No area in Jordan has been more frustrating to me for herping than the northern highlands. Beginning around the Amman area and covering the northwestern region of the country (nestled against Israel to the west and Syria to the north) is a place where the elevation is higher, the rains are heavier in the winter months, and the trees are greener. For the amount of time I've spent hiking these northern hills, the amount of interesting herps I've found has been depressingly pitiful. I blame it on my lack of adequate transportation to take me to the best areas, my timetable I'm constantly held to, and the unavoidable heat this time of year. (It certainly can't be my herping!)
I have several species on my wish list for this area of Jordan, but I've come up empty-handed every time. To look at things optimistically, however, I suppose if this had been my first area to blog about, there would have been plenty of decent herps to document from my searches here. But since I only try to post about new stuff each time, the pickings get slimmer and slimmer. Even so, I have a few "old" species to mention, as well as a couple new guys.
Scorpions are certainly not in short supply up here, either. I've come across several species during my incessant rock turning, from ant-sized brown ones, to impressive yellow ones, and even these two black ones under the same rock. The one with the tail up had just shed it, so its body was all soft, and its behavior was more shy than typical.
Lizards still make frequent showings, and the sight of any reptile is at least something to enjoy. I found these yearling starred agamas entertaining, in spite of this specie's dominance over most of western Jordan.
In addition to the abundance of starred agamas, I've been able to witness several other species in the northern highlands. I've seen snake-eyed lizards shuffling in the leaf litter; I unearthed another Eurasian blind snake in a field; I saw a Meditteranean gecko hiding behind an AC unit and one on a bench; a couple more Schneider's skinks have been seen racing across the ground to find a hole or dense bush; and Levantine fan-toed geckos will slide to the opposite side of rocks to avoid being seen. And, as pictured below, (first time actually making the effort to catch one) Lebanon lizards also race around the rocks and trees of these forested hillsides.
It seems, though, that you don't always have to be on some distant hillside to spot a new specie. The other day while walking to school in the morning I glimpsed a lizard sitting next to the sidewalk under a small bush. I've walked this route to school a hundred times, and I figured this was just another snake-eyed lizard like I see every morning. But picking up on a bit of "skink-iness" I took a second look and realized it was a skink specie that I had yet to run across in all my herping in Jordan so far. That day after school, I went herping practically in my front yard to find this new specie.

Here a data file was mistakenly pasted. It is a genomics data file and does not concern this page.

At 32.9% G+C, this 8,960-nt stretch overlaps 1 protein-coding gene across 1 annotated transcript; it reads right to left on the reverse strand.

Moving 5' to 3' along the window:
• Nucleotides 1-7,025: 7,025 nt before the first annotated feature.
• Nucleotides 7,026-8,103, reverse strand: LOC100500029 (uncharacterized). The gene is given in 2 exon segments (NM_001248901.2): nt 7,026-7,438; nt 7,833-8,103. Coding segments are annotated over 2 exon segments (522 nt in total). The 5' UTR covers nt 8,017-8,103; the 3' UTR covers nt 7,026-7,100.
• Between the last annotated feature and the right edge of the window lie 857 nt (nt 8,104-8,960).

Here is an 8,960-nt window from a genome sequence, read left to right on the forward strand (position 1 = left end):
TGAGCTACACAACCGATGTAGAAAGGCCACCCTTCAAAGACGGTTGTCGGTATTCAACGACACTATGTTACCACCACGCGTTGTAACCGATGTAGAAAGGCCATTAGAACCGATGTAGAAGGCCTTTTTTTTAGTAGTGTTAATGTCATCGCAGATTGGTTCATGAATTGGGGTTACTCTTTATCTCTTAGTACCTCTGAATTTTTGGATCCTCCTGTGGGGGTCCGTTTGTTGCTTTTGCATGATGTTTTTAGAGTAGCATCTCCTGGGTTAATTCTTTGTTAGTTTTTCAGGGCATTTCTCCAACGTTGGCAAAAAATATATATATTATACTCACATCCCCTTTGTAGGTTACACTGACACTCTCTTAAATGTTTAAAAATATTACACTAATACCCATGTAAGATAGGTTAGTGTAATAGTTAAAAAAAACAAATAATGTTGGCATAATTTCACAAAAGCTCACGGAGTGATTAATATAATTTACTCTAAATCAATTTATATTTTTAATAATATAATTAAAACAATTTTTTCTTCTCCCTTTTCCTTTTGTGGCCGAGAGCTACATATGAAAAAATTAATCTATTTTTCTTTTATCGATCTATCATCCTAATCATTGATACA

I patrolled an empty lot near the road by my apartment, which didn't exactly look like pristine habitat. However, after turning over rocks and debris, I finally uncovered a specimen of the same specie beneath a large slab of concrete in the field.
Aparently, this little section of land had been home to a small population of bridled skinks (Trachylepis vittata) that had managed to avoid my watchful eye until now. New species are always so satisfying whether they're at the top of the "wish list" or not.
The northern highlands again gave me a new specie when I visited the old ruins of Um Qais in northern Jordan, near the city of Irbid and close to the Syrian border. After I got my fill of archaeology, I stepped away from my colleagues and decided to do some quick herping while I had some time. The rocks were abundant and strewn about, so I got going flipping as many stones as I could that looked promising. Eventually, I got lucky and my persistence paid off.
Using both arms, I rolled over a large rock and excitedly saw the frantic movements of a smooth, shiny, cylinder trying to quickly bury itself beneath the soft dirt. A Jordan limbless skink, or also called Latast's legless lizard (Ophiomorus latastii), was a specie that didn't enter my consciousness often while flipping stones (and frankly, one that I didn't expect to find), but one that I was, nonetheless, very happy to capture and photograph.
I've caught a respectable number of lizard species in Jordan, but there are still a handful that I would really enjoy coming across in my field searches. I haven't been doing as well on the snake front, unfortunately. I only have about two more weeks left in Jordan, so hopefully I'll come across at least one more new specie before I head out. If not, there will still be a little time in Israel for nearly two weeks to continue my herping before flying back to the states. I think Jordan has been good to me overall, in spite of a few unproductive outings here and there.